Joey Brunk shows perseverance in Indiana’s Jimmy V Classic win
NEW YORK — Joey Brunk tried as hard as he could to not make it about him.
No matter how many ways he was asked in the lead up to it, Indiana’s transfer forward refused to speak at length or in-depth about the meaning of Tuesday night’s game inside Madison Square Garden.
He said what any first-year Hoosier would, that the bright lights and big stage of a primetime nonconference game against UConn were what he came to Indiana for.
More tellingly, he pushed his personal connection to Tuesday’s event to the side.
Only once it was settled, and Indiana emerged 57-54 victors in a physical game that saw Brunk lead the team with nine second-half points, did he let people in.
Brunk never said Tuesday was different for him, because it wasn’t.
“My dad, I think he’s watching every game,” he said postgame. “I know, I’m sure he’s watching tonight. I think about him nightly, so it’s not like tonight…is anything out of the norm.”
Nearly three years removed from his death, Brunk shared his story on the national stage.
There was a video package featuring him that played on the Madison Square Garden jumbotron. It also aired on ESPN, and after the game Brunk was interviewed by Holly Rowe, the network’s sideline reporter who is herself a cancer survivor.
The narrative surrounding Brunk’s involvement in the Jimmy V Classic is something out of his control.
A game that exists as part of a cancer research fundraiser, featuring a player whose life has been so intimately touched by the disease, is bound to draw parallels.
Brunk can’t alter that.
What he remained in control of was his on-court performance, something that drastically changed from the first to the second half Tuesday, and something entirely of Brunk’s own making.
After a much-criticized performance against Wisconsin which saw Brunk be slow to close out and unable to keep up on drives to the rim, he also struggled at the start against the Huskies.
Brunk only got one run of playing time in the opening period. The first seven minutes of the game saw him miss all four of his shots, gather just one rebound and routinely get outmuscled and outskilled by UConn junior Josh Carlton and freshman Akok Akok.
Attempted layups were swatted away by Akok, Carlton cleaned up on the glass with ease and an early nine-point deficit for Indiana was largely Brunk’s fault.
“Obviously it was a grinder of a game,” Archie Miller said. “It was very hard to finish around the basket. He (Brunk) struggled there for a little bit getting his feet on the ground and getting some easy baskets.”
Indiana’s best period of play in the game came with Brunk benched for the remainder of the first half. A smaller lineup featuring freshman Trayce Jackson-Davis at center saw Indiana go from 10 points down to five points up in the final five minutes of the first half.
But Brunk was back in the lineup to start the second half.
Within 90 seconds he had his first basket, although his most significant contributions came in the final eight minutes of the half.
Stagnant and stale are sensitive words to describe the second-half shooting for both teams.
Indiana went 9-of-31 from the field in the second half. UConn wasn’t much better at 10-of-28.
The offensive pace was at times frenetic, but it was mainly just poor decision-making from both sides.
UConn coach Dan Hurley pointed to his team’s 22 turnovers (a season-high), from mistakes like over-penetrating and trying to split ball screen defense, as reasons for UConn’s unraveling.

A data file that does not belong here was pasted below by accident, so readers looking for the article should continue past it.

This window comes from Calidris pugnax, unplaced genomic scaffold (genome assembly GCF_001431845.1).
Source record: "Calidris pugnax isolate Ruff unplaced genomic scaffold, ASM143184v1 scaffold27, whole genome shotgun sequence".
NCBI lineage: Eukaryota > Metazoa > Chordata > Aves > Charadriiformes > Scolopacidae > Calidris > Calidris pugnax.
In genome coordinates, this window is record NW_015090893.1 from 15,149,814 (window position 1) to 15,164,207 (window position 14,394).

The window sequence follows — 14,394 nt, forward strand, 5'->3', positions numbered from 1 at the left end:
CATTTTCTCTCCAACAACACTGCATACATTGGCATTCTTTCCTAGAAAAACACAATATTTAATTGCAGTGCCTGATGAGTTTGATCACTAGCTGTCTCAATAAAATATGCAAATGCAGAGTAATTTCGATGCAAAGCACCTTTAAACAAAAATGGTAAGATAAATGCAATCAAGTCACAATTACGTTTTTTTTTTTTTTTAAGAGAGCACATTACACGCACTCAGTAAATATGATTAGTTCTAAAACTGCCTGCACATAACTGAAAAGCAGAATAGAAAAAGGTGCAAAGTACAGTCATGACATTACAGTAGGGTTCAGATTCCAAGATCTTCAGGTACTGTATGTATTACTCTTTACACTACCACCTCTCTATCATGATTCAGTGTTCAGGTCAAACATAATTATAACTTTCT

“There were probably 25 different ways we could have won that game,” Hurley said.
Miller’s thoughts on the period, which featured a more than seven-minute scoring drought for Indiana (from the 15:21 mark to the 8:02 mark of the second half), were more succinct.
“Things became very stagnant,” he said.
So enter Brunk, who approached his second run in the second half with the energy and emotion that evaded the Hoosiers last Saturday against Wisconsin.
He played tough around the rim, sealing off defenders to allow Al Durham to drive to the basket. Brunk was combative on loose balls, wearing down Carlton, who played a UConn team-high 36 minutes, to score a pair of layups and a hook shot.
In a half largely devoid of coherent offense, Brunk scored seven straight points in a two-minute span, taking a two-point UConn lead (with 7:19 to go) and turning it into a two-point Indiana lead (with 5:21 to go) that never again swayed the way of the Huskies.
“I thought he went back to the basics of what he’s been doing very well all year,” Miller said. “He ran to the rim, got a key transition post-up when we needed it…to his credit he didn’t get down. He stayed with it and I thought the guys on the team, especially the staff as well, kind of kept everybody engaged.”
On defense, Brunk was sturdy, registering a block and combining with Justin Smith to make life on the interior difficult for UConn’s big men.
“Sometimes credit Indiana,” Hurley said. “Just (a) tough, physical Big Ten team. If you drive the ball flimsy or weak, they’re really physical.”
Jackson-Davis checked out when Brunk checked in with 8:19 to go. He didn’t return until there were less than 80 seconds left, as Brunk more than held his own.
“That was not a game for young players,” Hurley said. “That was a very physical game.”
Tuesday’s win was an exercise in Indiana’s “score-by-committee” mentality.
Ten different Hoosiers had a basket. No one made more than four shots (Brunk and Jackson-Davis), and no Indiana player scored in double figures, the first time that’s happened in an Indiana win for more than 20 seasons.
“All 11 guys have a chance to play and I’m not afraid to play any of them,” Miller said.
Miller had plenty of reason not to play Brunk on Tuesday night.
He did so anyway.
“It can be anybody’s night,” Durham said. “Tonight it was Joey’s.”